What’s the Best Time to Join LinkedIn?

Best time to Join LinkedIn? The answer may surprise you:
– The best time is when you are employed and happy
– The second best time is when you are employed and unhappy
– The worst time is when you are unemployed

We’ll assume want to join LinkedIn for career reasons, and are seeking more qualified contacts and more opportunities leveraging a more formal, visible and businesslike presence online*.

Why Being Unemployed is a the Worst Time to Join LinkedIn
Being unemployed is the worst time to join LinkedIn, for two reasons. The first reason is discussed in Never Tell Them You’re Looking. By suddenly appearing on LinkedIn – with no current job – you are more likely to appear needy.

LinkedIn is not a job board – it is a marketing forum. The attitude you need to bring, as my friend Michelle Iseman (Queen Schmooze) would say, is that you are not a question, you are a solution.

The second reason is that when you have recently lost your job, or you have been looking for some time, you may be very demoralized. (The only person who ever walked out on one of my presentations was someone who had lost their job the day before.) When you are down on yourself, it is hard to look for work, and it can be even harder to write positive self-marketing material.

Plan and Write When You’re Happy
When you’re happily employed, you have more confidence in yourself. It is easier to do career planning, and it is easier write about present and past successes. Realistically, I know a large number of people only do career planning – or join LinkedIn, or update their resumé – when they are unhappy or looking for work.

If you’re not happy – one of the reasons you now want to advertise yourself – try brainstorming your profile and your work experience statements with a capable friend over your favourite beverage. Have your friend ask you the key questions we ask Portable You resumé clients: “What Did You Do?” “Why Was It Important?”, and then have your friend test whether you really have talked about the benefits and outcomes you brought to your previous work, by asking the all-important question “So What?”.

How to Join LinkedIn When You’re Happily Employed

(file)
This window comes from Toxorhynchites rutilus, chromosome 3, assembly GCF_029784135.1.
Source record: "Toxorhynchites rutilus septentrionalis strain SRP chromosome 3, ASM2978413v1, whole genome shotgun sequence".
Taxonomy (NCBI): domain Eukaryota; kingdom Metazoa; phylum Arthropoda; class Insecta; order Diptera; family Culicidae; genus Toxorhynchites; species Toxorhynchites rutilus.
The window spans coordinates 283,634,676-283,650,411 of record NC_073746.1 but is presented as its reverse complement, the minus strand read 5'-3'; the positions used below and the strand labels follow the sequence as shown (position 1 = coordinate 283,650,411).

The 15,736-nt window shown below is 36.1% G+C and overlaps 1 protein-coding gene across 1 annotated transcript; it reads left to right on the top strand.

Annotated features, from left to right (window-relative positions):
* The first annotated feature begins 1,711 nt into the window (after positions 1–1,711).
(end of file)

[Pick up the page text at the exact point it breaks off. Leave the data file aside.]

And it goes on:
If you’re happily employed and you’re a gregarious, keeping-in-touch sort of person, or have the type of job that depends on networking, go ahead, join, and network to your heart’s content.

If joining LinkedIn might signal to your employer or co-workers that you are not happy with your job, you can turn off LinkedIn’s notification settings until you have an established presence and are not updating your profile every day. Remember you can control to whom you’re connected. If you’re not already connected to a person, they’re less likely to search for and keep tabs on you.

    * Some independents do better business from having a more informal Facebook presence. Examples include some writers, artists, performers, and mom-preneurs.

If you’d like help creating an attractive LinkedIn presence that brings you more inquiries and opportunities in your preferred field, come to a LinkedIn workshop or Contact us for one-on-one or one-on-two coaching.
Jennifer

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4 Responses to What’s the Best Time to Join LinkedIn?

  1. Peter Sturgeon says:

    I think there is a risk in this advice, that the unemployed worker will not join while umenmployed. If I am unemployed and unhappy, do I wait until I am employed and happy again before joining? Do I forego potential contacts, support, job leads during the most difficult times? Yes, it is the worst time to join, but join regardless.

    • Peter Sturgeon says:

      Next time I’ll spell check:)

    • Jennifer says:

      Peter,
      You are right of course. Better to join LinkedIn in and start doing the right things for yourself as soon as you can. This post was written in partial rebuttal to the people I encounter who say “I don’t need LinkedIn, I’m employed.” That statement can only ever be true of anyone today, in this moment.

      I also wage a continuing battle, one heart and mind at a time, to encourage people not to list themselves in their LinkedIn headline as “unemployed” or “seeking a position”. For one thing, it is a search term seldom used by employers and recruiters.

      • Peter Sturgeon says:

        I would think your dates of employment might make it clear that you’re not working. Agree that unemployed should not be in the headline, or anywhere else.

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